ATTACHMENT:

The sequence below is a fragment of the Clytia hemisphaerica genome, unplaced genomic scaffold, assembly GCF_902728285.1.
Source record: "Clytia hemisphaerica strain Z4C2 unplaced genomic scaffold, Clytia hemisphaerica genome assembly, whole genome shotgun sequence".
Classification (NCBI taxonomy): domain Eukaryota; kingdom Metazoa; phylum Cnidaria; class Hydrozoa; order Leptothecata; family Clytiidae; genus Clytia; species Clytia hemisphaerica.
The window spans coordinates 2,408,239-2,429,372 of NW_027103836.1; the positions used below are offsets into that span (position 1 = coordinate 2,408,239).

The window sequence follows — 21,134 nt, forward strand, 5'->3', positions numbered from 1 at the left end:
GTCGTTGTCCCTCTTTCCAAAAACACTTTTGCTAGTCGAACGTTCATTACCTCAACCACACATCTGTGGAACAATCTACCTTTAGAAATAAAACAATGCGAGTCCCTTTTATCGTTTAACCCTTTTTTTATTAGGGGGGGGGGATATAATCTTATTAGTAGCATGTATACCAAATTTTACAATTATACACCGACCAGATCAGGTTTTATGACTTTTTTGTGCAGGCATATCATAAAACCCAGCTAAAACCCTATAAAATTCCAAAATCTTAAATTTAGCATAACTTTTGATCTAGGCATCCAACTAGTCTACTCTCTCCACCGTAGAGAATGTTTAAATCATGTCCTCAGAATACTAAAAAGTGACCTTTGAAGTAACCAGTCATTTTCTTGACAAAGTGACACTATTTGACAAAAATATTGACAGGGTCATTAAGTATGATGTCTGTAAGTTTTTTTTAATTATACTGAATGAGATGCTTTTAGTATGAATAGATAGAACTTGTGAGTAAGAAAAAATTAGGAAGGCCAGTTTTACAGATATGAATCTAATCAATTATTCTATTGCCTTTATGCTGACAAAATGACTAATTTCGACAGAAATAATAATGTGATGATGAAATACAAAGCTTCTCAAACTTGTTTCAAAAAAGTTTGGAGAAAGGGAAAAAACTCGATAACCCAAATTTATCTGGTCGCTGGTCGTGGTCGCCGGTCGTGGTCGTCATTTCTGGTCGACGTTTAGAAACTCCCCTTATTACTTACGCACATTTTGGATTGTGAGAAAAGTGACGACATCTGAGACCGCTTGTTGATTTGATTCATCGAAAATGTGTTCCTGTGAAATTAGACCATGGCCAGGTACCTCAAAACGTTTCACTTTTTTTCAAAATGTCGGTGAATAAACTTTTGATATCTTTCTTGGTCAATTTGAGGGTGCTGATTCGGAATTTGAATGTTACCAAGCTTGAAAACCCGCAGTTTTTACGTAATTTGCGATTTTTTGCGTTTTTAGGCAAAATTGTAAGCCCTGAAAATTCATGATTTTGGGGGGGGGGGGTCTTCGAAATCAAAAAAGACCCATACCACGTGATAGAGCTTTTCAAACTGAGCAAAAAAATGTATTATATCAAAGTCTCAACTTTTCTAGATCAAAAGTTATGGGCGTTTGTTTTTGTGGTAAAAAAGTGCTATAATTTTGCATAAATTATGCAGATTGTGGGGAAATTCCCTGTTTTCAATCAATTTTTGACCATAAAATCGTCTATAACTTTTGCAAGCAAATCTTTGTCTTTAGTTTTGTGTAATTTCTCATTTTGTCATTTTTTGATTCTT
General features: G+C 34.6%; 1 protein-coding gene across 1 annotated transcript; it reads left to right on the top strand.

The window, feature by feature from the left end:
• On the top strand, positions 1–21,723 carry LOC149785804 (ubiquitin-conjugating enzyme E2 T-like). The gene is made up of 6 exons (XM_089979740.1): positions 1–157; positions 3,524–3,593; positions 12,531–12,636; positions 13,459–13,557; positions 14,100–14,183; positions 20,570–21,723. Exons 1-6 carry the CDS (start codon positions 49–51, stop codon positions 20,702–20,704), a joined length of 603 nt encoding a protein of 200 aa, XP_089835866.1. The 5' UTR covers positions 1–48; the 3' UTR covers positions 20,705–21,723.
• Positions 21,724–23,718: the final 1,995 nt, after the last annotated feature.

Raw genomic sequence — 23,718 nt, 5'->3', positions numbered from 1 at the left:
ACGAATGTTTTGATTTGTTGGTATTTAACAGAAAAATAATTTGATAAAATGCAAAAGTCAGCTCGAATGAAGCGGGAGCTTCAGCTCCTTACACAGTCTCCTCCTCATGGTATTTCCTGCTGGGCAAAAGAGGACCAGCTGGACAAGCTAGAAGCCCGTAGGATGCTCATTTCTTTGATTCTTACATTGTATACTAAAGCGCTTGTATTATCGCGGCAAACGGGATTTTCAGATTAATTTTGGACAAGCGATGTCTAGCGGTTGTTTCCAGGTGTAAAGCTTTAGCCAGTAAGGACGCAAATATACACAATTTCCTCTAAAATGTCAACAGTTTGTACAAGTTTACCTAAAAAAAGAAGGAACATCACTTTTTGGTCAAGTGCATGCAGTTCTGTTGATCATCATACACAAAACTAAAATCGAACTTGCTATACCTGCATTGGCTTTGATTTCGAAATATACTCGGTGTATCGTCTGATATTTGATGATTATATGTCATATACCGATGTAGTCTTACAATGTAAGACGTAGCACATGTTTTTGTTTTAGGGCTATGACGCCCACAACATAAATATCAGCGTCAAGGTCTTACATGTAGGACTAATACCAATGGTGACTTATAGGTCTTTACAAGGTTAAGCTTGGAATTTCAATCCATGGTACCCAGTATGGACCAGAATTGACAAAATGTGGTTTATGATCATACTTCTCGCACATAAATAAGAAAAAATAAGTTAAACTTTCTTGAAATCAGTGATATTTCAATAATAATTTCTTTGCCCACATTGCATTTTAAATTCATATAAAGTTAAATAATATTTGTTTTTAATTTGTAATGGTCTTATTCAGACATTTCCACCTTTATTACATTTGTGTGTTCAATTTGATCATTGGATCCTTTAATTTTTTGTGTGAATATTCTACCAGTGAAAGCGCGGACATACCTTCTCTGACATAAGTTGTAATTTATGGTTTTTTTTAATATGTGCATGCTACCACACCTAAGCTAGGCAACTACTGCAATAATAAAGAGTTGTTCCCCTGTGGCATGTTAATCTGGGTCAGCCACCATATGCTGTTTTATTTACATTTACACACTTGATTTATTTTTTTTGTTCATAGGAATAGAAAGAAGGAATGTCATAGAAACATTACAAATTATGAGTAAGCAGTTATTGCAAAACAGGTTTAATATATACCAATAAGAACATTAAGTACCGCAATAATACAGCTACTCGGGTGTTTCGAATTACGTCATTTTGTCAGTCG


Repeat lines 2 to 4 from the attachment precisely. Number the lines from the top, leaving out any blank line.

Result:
Source record: "Clytia hemisphaerica strain Z4C2 unplaced genomic scaffold, Clytia hemisphaerica genome assembly, whole genome shotgun sequence".
Classification (NCBI taxonomy): domain Eukaryota; kingdom Metazoa; phylum Cnidaria; class Hydrozoa; order Leptothecata; family Clytiidae; genus Clytia; species Clytia hemisphaerica.
The window spans coordinates 2,408,239-2,429,372 of NW_027103836.1; the positions used below are offsets into that span (position 1 = coordinate 2,408,239).